200 years ago
There is a soft splashing of waves that fills my dark mind; it’s chilling and yet pleasant, a giant leap from the repetitive lapping of angry water against wood. This slow coming and going is melodic in such a way I’ve almost forgotten about the last few months and for a second I thought I was back home in bed listening to my mother humming one of our peoples tunes. If it weren’t for the growing aches, pains and burns of my body I would have fallen back to sleep.
The world has never returned to me in such a slow tip toey way as it is right now but as my mind returns from the dream lands to reality I notice my body is not pressed against the hard splintery wood of the tiny row boat but that of cool, damp sand. The surface shapes to my thin frame, sending shivers along my starving and dehydrated body while making a perfect cast form of it below.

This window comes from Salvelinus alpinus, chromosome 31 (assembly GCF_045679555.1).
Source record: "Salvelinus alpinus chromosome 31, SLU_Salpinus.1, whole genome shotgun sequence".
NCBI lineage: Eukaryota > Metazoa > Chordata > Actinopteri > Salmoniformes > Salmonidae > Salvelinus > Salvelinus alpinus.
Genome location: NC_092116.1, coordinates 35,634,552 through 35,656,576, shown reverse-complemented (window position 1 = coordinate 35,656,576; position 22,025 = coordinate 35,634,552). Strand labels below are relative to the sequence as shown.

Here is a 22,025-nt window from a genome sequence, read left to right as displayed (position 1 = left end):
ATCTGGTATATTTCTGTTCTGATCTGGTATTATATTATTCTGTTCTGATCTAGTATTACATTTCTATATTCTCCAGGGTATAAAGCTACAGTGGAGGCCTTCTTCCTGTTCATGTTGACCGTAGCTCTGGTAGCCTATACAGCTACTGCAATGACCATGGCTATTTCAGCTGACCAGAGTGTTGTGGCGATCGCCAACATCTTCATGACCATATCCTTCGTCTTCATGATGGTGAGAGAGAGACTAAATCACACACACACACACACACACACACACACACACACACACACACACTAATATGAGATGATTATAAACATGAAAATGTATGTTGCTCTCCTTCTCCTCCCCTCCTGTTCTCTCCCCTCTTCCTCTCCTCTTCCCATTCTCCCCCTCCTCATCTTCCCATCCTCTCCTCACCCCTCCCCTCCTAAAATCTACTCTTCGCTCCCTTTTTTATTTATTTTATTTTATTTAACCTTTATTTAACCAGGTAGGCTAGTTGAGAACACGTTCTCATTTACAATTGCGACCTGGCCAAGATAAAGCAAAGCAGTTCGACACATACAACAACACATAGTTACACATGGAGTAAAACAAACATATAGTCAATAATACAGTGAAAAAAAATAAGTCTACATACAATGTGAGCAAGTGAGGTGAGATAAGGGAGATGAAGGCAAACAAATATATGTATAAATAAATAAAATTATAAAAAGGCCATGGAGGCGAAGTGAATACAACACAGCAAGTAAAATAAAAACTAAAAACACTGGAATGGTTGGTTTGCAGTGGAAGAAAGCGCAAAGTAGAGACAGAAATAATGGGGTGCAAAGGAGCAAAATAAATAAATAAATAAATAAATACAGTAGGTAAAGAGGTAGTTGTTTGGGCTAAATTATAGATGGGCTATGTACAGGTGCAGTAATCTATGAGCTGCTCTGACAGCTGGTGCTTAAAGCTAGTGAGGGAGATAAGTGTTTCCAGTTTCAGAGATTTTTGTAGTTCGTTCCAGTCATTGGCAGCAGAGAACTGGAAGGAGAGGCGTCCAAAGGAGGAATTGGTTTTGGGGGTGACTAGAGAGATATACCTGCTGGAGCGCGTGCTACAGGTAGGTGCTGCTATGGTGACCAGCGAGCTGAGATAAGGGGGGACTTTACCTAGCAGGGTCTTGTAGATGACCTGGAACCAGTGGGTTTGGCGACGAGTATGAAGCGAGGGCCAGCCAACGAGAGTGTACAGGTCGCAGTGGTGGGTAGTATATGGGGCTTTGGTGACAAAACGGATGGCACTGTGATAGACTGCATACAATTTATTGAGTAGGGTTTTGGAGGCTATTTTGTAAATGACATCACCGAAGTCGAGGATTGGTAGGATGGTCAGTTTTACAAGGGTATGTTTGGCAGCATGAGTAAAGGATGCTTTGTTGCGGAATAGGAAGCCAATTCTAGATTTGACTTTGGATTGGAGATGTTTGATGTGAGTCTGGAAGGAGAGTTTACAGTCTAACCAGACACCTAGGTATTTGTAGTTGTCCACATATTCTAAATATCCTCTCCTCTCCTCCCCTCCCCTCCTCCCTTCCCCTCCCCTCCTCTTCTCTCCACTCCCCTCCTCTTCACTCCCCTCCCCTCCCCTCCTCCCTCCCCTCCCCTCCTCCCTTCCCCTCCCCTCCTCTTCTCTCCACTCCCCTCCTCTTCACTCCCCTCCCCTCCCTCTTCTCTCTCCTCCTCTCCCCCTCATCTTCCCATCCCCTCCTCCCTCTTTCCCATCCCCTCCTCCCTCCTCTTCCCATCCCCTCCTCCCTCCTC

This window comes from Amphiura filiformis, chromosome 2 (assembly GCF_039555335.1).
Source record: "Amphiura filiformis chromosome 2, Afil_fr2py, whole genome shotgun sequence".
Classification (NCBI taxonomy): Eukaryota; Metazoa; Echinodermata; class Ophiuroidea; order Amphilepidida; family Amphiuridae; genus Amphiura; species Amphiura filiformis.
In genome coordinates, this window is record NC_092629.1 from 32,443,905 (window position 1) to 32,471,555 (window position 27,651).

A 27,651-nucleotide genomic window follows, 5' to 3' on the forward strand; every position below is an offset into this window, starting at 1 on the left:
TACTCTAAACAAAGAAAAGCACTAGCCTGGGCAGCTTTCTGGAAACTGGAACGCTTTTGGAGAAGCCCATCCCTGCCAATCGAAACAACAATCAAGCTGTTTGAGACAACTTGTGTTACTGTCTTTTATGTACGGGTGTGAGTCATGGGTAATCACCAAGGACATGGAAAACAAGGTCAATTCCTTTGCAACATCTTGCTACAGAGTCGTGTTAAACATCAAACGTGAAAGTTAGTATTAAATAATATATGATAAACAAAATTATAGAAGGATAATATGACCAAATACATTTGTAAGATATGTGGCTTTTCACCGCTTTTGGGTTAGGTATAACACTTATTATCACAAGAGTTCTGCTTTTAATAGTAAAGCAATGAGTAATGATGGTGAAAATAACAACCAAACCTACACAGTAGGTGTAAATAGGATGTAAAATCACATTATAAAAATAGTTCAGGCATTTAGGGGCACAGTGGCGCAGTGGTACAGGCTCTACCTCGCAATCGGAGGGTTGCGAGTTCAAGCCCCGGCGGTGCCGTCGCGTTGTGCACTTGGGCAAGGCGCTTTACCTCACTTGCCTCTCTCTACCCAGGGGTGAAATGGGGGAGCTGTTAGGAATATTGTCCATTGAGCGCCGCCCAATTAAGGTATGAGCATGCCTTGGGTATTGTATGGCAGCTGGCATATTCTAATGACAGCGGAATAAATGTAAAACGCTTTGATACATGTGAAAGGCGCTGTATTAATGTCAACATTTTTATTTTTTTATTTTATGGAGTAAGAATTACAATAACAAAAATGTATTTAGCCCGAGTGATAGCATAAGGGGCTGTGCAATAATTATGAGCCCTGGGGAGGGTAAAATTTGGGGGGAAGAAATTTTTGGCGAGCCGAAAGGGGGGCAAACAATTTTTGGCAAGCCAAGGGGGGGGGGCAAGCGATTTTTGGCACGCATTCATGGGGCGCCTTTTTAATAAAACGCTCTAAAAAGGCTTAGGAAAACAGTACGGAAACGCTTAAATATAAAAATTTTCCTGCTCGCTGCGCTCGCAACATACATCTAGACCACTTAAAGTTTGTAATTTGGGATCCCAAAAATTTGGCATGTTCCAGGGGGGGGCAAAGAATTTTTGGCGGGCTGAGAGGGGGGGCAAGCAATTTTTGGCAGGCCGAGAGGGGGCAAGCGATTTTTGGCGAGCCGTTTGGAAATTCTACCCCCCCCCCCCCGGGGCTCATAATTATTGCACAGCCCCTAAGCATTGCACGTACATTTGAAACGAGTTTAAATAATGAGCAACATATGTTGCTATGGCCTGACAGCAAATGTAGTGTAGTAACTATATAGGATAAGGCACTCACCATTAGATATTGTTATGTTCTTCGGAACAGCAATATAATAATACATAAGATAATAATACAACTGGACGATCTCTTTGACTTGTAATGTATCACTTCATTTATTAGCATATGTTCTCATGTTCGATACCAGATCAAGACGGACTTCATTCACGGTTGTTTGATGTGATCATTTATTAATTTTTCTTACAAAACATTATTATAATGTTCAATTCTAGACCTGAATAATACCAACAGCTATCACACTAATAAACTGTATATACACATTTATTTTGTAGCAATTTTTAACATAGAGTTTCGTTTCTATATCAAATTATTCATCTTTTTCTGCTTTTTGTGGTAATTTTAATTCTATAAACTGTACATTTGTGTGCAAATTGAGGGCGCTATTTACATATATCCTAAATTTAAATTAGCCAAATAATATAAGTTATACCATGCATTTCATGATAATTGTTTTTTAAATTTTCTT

I can’t remember how long we have been out at sea? Maybe days... it could have been weeks.
Long enough though, for the sacks of food and water to run empty, our throats to dry, stomachs to wrinkle, our skin to redden and peel with absolutely no time to heal except at night when we spent hours with our eyes closed with no reprieve of sleep. Below us the row boat would rock, reminding us of how raw the sun made us feel and how the longer the days were becoming.
But for the first time in days, while I watched the ocean life below the surface, I fell asleep with the sun beating on my back and a hand as fish food in the water. I was sure that it was my last moment. I knew I should have died.
And maybe I have, and this is heaven. The soothing waves at my numb toes promising land and giving me security that the war was won, and it’s all over now.
Only that.... one single thing is throwing off this possibility of freedom, the softest pattering of someone’s heart at my side. This is no mind games, I know this for sure, because there is no better sense on or in my body and I know it could never lie to me; it’s an elf’s most precious gift given upon them when we are born next to our natural magic: our sense of hearing. It is the only thing I can truly rely on when all the hallucinations become too vivid to be distinguished as real or fake.